|Numéro de publication||US5694047 A|
|Type de publication||Octroi|
|Numéro de demande||US 08/512,795|
|Date de publication||2 déc. 1997|
|Date de dépôt||9 août 1995|
|Date de priorité||9 août 1995|
|État de paiement des frais||Payé|
|Numéro de publication||08512795, 512795, US 5694047 A, US 5694047A, US-A-5694047, US5694047 A, US5694047A|
|Inventeurs||F. Erich Goetting, Venu Kondapalli, David P. Schultz|
|Cessionnaire d'origine||Xilinx, Inc.|
|Exporter la citation||BiBTeX, EndNote, RefMan|
|Citations de brevets (13), Référencé par (10), Classifications (18), Événements juridiques (5)|
|Liens externes: USPTO, Cession USPTO, Espacenet|
1. Field of the Invention
The invention relates to programmable logic devices formed in integrated circuit semiconductor chips. More particularly, the invention relates to analyzing, programming, and verifying the resistance across interconnects of an antifuse-based programmable logic device.
2. Description of the Related Art
Programmable devices are currently available in several different architectures. One type, Field-Programmable Gate Arrays (FPGAs--sometimes referred to as programmable ASICs), comprise an array of programmable logic cells which can be interconnected by programmable interconnect lines to generate complex logic functions. In an FPGA device, it is possible to feed the output of any one logic cell to an input of any other logic cell, and thereby form a chain, generating a function which has multiple levels of logic.
A major point of distinction between FPGAs is the re-programmability of the interconnect structure. The structure and content of the interconnect in an FPGA is called its routing architecture. The routing architecture consists of both wire segments and programmable switches. Programmable switches are constructed using several techniques, including: reprogrammable pass-transistors controlled by static RAM cells, antifuses, EPROM transistors, and EEPROM transistors. The preferred embodiment of the present invention is directed at antifuse-based FPGA architectures.
Antifuse programming technology is used by a number of FPGA manufacturers. An antifuse normally resides in a high impedance state but can be "fused" into a low-impedance state when programmed by placing a high voltage difference across the terminals, thereby forming an interconnect or via between conducting channels. Once fused, an antifuse cannot be forced back to its high impedance state. However, while a programmed antifuse does have a long fused lifespan, a number of factors such as use current and antifuse architecture contribute to antifuse failures (impedance increases) during the life of an FPGA.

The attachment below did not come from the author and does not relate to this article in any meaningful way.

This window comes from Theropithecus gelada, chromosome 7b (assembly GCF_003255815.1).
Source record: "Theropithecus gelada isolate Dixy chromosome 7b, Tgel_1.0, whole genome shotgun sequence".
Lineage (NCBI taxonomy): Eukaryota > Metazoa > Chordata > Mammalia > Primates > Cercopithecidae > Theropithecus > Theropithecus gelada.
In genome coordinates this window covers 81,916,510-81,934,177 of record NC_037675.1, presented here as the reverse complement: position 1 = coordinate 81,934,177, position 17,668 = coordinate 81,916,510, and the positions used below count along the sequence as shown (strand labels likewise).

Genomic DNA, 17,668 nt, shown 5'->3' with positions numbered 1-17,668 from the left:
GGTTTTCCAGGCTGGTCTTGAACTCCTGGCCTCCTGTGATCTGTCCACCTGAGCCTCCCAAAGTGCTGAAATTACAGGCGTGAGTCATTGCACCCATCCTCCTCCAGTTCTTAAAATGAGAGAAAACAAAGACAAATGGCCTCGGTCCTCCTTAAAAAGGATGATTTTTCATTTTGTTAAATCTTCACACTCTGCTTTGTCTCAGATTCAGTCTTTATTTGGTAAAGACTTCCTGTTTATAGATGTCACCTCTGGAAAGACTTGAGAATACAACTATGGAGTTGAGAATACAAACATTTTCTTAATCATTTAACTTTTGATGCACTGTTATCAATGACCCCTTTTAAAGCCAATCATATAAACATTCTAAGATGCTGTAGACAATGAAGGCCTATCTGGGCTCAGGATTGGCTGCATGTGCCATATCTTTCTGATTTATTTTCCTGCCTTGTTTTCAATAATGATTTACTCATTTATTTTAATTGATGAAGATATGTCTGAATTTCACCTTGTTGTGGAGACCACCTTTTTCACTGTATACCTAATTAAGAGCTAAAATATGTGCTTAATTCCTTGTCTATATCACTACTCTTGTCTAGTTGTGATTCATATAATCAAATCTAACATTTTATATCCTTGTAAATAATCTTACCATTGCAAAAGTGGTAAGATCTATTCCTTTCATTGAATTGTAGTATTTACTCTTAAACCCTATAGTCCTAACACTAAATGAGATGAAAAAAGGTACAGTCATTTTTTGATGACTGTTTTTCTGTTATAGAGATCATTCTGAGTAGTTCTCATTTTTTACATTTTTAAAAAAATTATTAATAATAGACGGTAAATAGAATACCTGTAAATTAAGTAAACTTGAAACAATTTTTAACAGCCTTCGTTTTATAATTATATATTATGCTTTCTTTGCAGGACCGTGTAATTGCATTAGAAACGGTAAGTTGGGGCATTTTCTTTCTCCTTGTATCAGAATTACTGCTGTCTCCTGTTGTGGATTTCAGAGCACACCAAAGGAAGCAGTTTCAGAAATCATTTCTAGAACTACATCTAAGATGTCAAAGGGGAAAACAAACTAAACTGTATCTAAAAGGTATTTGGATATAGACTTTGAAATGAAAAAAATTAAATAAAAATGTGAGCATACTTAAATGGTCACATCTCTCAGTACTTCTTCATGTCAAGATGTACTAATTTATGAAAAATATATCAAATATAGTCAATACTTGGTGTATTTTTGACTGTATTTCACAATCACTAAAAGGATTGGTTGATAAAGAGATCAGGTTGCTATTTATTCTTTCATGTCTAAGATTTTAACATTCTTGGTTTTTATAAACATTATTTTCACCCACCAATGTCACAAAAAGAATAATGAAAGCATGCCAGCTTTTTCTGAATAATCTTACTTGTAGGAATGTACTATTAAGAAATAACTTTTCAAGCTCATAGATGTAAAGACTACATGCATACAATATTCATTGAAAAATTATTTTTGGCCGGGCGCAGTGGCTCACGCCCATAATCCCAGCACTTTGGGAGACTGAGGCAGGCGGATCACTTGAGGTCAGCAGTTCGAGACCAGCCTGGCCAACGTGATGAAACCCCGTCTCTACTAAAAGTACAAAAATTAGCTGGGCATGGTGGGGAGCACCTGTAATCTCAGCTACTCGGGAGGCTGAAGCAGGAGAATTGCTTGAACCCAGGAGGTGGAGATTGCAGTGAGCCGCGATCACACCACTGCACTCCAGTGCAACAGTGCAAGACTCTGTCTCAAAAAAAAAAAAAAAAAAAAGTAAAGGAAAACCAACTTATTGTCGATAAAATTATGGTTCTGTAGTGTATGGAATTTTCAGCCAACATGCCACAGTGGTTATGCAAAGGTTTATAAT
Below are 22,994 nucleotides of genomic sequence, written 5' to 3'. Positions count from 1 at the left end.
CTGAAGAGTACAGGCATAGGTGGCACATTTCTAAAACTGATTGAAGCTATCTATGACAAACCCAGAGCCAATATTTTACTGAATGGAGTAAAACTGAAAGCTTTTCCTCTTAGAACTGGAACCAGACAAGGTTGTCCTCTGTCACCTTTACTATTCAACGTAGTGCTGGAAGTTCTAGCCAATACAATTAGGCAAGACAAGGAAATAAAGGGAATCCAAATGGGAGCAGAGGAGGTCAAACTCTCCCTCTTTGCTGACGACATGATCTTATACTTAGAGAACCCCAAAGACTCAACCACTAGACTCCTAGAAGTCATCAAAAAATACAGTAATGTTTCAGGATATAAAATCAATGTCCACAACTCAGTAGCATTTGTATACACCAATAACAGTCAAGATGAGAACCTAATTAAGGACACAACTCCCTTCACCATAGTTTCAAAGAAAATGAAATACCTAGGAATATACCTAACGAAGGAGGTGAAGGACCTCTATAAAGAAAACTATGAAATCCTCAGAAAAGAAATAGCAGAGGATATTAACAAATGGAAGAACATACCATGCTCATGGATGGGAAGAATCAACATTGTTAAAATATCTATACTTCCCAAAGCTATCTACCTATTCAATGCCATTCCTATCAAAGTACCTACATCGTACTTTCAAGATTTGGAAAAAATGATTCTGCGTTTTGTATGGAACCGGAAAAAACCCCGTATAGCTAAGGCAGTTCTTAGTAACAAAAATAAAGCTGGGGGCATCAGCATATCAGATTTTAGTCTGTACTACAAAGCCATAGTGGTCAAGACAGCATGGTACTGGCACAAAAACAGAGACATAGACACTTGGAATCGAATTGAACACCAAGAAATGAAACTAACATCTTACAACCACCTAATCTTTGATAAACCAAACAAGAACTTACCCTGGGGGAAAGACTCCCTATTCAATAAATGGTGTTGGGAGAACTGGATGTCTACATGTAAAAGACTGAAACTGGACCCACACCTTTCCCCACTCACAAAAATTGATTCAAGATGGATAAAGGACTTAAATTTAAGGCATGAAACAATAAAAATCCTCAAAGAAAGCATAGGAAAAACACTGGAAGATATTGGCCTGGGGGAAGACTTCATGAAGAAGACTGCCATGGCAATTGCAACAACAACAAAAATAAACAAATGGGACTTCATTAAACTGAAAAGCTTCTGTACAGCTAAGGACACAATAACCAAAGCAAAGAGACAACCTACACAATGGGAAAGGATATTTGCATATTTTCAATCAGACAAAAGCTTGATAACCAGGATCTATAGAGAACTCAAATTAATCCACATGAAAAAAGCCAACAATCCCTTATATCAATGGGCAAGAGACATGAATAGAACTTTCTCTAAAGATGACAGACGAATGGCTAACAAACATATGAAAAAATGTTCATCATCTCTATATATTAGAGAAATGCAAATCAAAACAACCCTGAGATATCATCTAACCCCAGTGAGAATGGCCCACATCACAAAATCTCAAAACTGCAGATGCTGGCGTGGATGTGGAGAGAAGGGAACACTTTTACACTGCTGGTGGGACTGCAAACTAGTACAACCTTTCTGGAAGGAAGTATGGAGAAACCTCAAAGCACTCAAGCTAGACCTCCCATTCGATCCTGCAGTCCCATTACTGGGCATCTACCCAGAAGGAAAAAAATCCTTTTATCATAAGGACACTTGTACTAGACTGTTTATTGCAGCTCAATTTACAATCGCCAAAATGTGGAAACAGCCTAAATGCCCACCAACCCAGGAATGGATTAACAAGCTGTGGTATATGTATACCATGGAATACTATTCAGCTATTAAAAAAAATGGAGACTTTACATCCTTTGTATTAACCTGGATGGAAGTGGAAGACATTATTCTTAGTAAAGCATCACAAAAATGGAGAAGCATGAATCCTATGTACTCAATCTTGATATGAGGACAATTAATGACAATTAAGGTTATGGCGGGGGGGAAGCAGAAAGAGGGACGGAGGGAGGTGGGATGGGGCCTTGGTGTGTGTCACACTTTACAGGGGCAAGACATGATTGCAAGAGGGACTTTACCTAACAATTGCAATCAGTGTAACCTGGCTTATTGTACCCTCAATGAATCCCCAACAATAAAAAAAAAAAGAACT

One possible way to construct an antifuse is to form an amorphous silicon layer between two metal conductors. FIG. 1 illustrates a cross-sectional view of such an antifuse. Amorphous antifuse 20 comprises an insulating layer sandwiched between metal wires 23 and 25 so that a first surface portion 26 of the antifuse contacts first wire 23 and so that a second surface portion 27 of the antifuse contacts second wire 25. In its unprogrammed state, first wire 23 is insulated from second wire 25 by antifuse insulating layer 28. In its programmed state, a conductive path 29 is formed through antifuse insulating layer 28 so that first wire 23 and second wire 25 are in electrical communication, coupled by a substantially decreased resistance.
Accurate determination of FPGA antifuse resistance is important for two reasons. First, resistance across interconnects affects the performance of circuits connected by the interconnects. If resistance across one or more antifuses differs significantly from the resistance anticipated by FPGA timing analysis software, the circuit interconnects or layout configured into a device may not function properly.
FIG. 2 illustrates a second important use for accurate antifuse resistance information. Over time, antifuses programmed to a higher resistance tend to fail more quickly than low resistance programmed antifuses. As shown, the resistance of a programmed antifuse directly affects the mean number of switching cycles which an antifuse can be expected to support during its lifetime. The reliability curve of FIG. 2 is representative of longevity expectations for some antifuse technologies. Thus, the longevity and efficacy of antifuse-based devices is directly linked to the antifuse resistance obtained after programming interconnections between logic cells. To guarantee long term accuracy of antifuse-based FPGAs, the resistance across any particular antifuse must be known and, if possible, verified to be below targeted resistance limits.
There is, therefore, a need among all antifuse-based architectures for a reliable and fast method of verifying the resistance of programmed interconnect. If antifuse resistance increases after programming, accessing and replacing the device after distribution and use can be slow and expensive. It is therefore preferable to ensure antifuse longevity and accurate timing just after programming, using the same hardware and software with which the interconnect was programmed. The present invention provides a high speed, easy to use method of analyzing, programming, and verifying the resistance across interconnects of an antifuse-based programmable logic device.
One available approach to verification of one-time programmable FPGAs is the use of a transistor placed in parallel with a selected number of antifuses, as disclosed in U.S. Pat. No. 5,293,133 to Birkner, et al., incorporated herein in its entirety by reference. The parallel element method comprises a series of three measurements made both before and after programming of an antifuse, wherein a transistor placed in parallel with the antifuse is activated and deactivated in successive tests. Each of the three tests is modeled as an equation including three variables. The three tests therefore result in a solvable three equation system including three variables. However, the parallel element method suffers from a number of shortcomings.